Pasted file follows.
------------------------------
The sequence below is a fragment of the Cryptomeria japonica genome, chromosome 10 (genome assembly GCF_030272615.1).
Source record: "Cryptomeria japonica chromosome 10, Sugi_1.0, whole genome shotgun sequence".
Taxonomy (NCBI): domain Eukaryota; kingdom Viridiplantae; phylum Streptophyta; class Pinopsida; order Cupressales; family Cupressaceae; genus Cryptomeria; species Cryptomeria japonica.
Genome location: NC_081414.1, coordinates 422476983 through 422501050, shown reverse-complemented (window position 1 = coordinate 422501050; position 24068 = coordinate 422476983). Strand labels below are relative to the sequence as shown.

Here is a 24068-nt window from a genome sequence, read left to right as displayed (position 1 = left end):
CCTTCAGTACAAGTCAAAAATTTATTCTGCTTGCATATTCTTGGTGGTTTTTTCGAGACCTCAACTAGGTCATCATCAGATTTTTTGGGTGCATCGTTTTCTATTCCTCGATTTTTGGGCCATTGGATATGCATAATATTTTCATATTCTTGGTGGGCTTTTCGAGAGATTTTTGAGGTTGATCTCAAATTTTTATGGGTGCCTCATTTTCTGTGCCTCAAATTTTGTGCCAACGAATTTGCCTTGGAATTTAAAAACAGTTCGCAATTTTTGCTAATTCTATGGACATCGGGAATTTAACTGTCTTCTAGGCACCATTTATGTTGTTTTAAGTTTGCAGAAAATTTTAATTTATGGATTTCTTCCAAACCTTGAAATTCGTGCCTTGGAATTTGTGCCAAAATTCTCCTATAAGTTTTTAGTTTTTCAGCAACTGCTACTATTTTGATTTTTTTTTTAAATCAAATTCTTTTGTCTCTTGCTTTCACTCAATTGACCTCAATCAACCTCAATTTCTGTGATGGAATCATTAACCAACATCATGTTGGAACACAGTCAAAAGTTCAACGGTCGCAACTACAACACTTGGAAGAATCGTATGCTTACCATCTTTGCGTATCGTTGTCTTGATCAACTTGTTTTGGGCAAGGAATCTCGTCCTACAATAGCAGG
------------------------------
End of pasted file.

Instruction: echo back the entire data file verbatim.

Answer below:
The sequence below is a fragment of the Cryptomeria japonica genome, chromosome 10 (genome assembly GCF_030272615.1).
Source record: "Cryptomeria japonica chromosome 10, Sugi_1.0, whole genome shotgun sequence".
Taxonomy (NCBI): domain Eukaryota; kingdom Viridiplantae; phylum Streptophyta; class Pinopsida; order Cupressales; family Cupressaceae; genus Cryptomeria; species Cryptomeria japonica.
Genome location: NC_081414.1, coordinates 422476983 through 422501050, shown reverse-complemented (window position 1 = coordinate 422501050; position 24068 = coordinate 422476983). Strand labels below are relative to the sequence as shown.

Here is a 24068-nt window from a genome sequence, read left to right as displayed (position 1 = left end):
CCTTCAGTACAAGTCAAAAATTTATTCTGCTTGCATATTCTTGGTGGTTTTTTCGAGACCTCAACTAGGTCATCATCAGATTTTTTGGGTGCATCGTTTTCTATTCCTCGATTTTTGGGCCATTGGATATGCATAATATTTTCATATTCTTGGTGGGCTTTTCGAGAGATTTTTGAGGTTGATCTCAAATTTTTATGGGTGCCTCATTTTCTGTGCCTCAAATTTTGTGCCAACGAATTTGCCTTGGAATTTAAAAACAGTTCGCAATTTTTGCTAATTCTATGGACATCGGGAATTTAACTGTCTTCTAGGCACCATTTATGTTGTTTTAAGTTTGCAGAAAATTTTAATTTATGGATTTCTTCCAAACCTTGAAATTCGTGCCTTGGAATTTGTGCCAAAATTCTCCTATAAGTTTTTAGTTTTTCAGCAACTGCTACTATTTTGATTTTTTTTTTAAATCAAATTCTTTTGTCTCTTGCTTTCACTCAATTGACCTCAATCAACCTCAATTTCTGTGATGGAATCATTAACCAACATCATGTTGGAACACAGTCAAAAGTTCAACGGTCGCAACTACAACACTTGGAAGAATCGTATGCTTACCATCTTTGCGTATCGTTGTCTTGATCAACTTGTTTTGGGCAAGGAATCTCGTCCTACAATAGCAGG